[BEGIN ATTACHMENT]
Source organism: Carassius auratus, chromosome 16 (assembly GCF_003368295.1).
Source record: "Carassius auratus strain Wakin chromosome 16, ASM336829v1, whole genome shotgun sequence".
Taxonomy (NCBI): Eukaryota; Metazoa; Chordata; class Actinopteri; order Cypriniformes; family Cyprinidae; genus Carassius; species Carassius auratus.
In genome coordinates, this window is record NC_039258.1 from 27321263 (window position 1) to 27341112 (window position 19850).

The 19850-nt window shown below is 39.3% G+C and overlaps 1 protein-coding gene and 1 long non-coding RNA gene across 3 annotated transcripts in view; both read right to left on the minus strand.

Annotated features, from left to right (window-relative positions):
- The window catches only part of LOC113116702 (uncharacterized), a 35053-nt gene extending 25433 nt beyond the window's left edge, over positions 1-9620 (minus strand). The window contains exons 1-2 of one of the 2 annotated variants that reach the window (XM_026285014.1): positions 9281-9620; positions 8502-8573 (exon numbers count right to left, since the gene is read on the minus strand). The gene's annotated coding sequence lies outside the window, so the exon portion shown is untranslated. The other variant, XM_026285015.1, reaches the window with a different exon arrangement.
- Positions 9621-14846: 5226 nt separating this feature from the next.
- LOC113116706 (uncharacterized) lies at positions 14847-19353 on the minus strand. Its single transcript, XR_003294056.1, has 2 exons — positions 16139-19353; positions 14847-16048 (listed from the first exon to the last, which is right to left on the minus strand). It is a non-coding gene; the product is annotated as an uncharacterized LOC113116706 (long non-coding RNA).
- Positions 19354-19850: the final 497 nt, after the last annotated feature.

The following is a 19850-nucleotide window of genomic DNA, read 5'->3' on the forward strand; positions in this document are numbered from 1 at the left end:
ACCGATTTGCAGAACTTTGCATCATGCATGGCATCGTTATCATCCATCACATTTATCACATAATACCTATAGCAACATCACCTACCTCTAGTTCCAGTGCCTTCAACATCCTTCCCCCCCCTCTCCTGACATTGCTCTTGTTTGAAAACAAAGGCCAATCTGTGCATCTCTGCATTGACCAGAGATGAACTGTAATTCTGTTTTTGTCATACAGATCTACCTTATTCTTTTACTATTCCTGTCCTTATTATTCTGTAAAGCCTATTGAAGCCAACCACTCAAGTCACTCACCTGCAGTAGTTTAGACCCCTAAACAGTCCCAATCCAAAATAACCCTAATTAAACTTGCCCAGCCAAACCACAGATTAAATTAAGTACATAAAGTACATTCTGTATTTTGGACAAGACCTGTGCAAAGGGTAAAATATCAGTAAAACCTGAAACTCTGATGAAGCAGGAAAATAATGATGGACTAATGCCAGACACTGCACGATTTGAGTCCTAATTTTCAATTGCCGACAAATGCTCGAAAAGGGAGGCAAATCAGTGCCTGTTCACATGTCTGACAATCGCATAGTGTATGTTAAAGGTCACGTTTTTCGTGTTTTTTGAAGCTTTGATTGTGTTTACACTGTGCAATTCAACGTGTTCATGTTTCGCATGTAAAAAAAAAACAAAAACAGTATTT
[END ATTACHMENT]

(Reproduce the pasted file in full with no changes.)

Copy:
Source organism: Carassius auratus, chromosome 16 (assembly GCF_003368295.1).
Source record: "Carassius auratus strain Wakin chromosome 16, ASM336829v1, whole genome shotgun sequence".
Taxonomy (NCBI): Eukaryota; Metazoa; Chordata; class Actinopteri; order Cypriniformes; family Cyprinidae; genus Carassius; species Carassius auratus.
In genome coordinates, this window is record NC_039258.1 from 27321263 (window position 1) to 27341112 (window position 19850).

The 19850-nt window shown below is 39.3% G+C and overlaps 1 protein-coding gene and 1 long non-coding RNA gene across 3 annotated transcripts in view; both read right to left on the minus strand.

Annotated features, from left to right (window-relative positions):
- The window catches only part of LOC113116702 (uncharacterized), a 35053-nt gene extending 25433 nt beyond the window's left edge, over positions 1-9620 (minus strand). The window contains exons 1-2 of one of the 2 annotated variants that reach the window (XM_026285014.1): positions 9281-9620; positions 8502-8573 (exon numbers count right to left, since the gene is read on the minus strand). The gene's annotated coding sequence lies outside the window, so the exon portion shown is untranslated. The other variant, XM_026285015.1, reaches the window with a different exon arrangement.
- Positions 9621-14846: 5226 nt separating this feature from the next.
- LOC113116706 (uncharacterized) lies at positions 14847-19353 on the minus strand. Its single transcript, XR_003294056.1, has 2 exons — positions 16139-19353; positions 14847-16048 (listed from the first exon to the last, which is right to left on the minus strand). It is a non-coding gene; the product is annotated as an uncharacterized LOC113116706 (long non-coding RNA).
- Positions 19354-19850: the final 497 nt, after the last annotated feature.

The following is a 19850-nucleotide window of genomic DNA, read 5'->3' on the forward strand; positions in this document are numbered from 1 at the left end:
ACCGATTTGCAGAACTTTGCATCATGCATGGCATCGTTATCATCCATCACATTTATCACATAATACCTATAGCAACATCACCTACCTCTAGTTCCAGTGCCTTCAACATCCTTCCCCCCCCTCTCCTGACATTGCTCTTGTTTGAAAACAAAGGCCAATCTGTGCATCTCTGCATTGACCAGAGATGAACTGTAATTCTGTTTTTGTCATACAGATCTACCTTATTCTTTTACTATTCCTGTCCTTATTATTCTGTAAAGCCTATTGAAGCCAACCACTCAAGTCACTCACCTGCAGTAGTTTAGACCCCTAAACAGTCCCAATCCAAAATAACCCTAATTAAACTTGCCCAGCCAAACCACAGATTAAATTAAGTACATAAAGTACATTCTGTATTTTGGACAAGACCTGTGCAAAGGGTAAAATATCAGTAAAACCTGAAACTCTGATGAAGCAGGAAAATAATGATGGACTAATGCCAGACACTGCACGATTTGAGTCCTAATTTTCAATTGCCGACAAATGCTCGAAAAGGGAGGCAAATCAGTGCCTGTTCACATGTCTGACAATCGCATAGTGTATGTTAAAGGTCACGTTTTTCGTGTTTTTTGAAGCTTTGATTGTGTTTACACTGTGCAATTCAACGTGTTCATGTTTCGCATGTAAAAAAAAAACAAAAACAGTATTT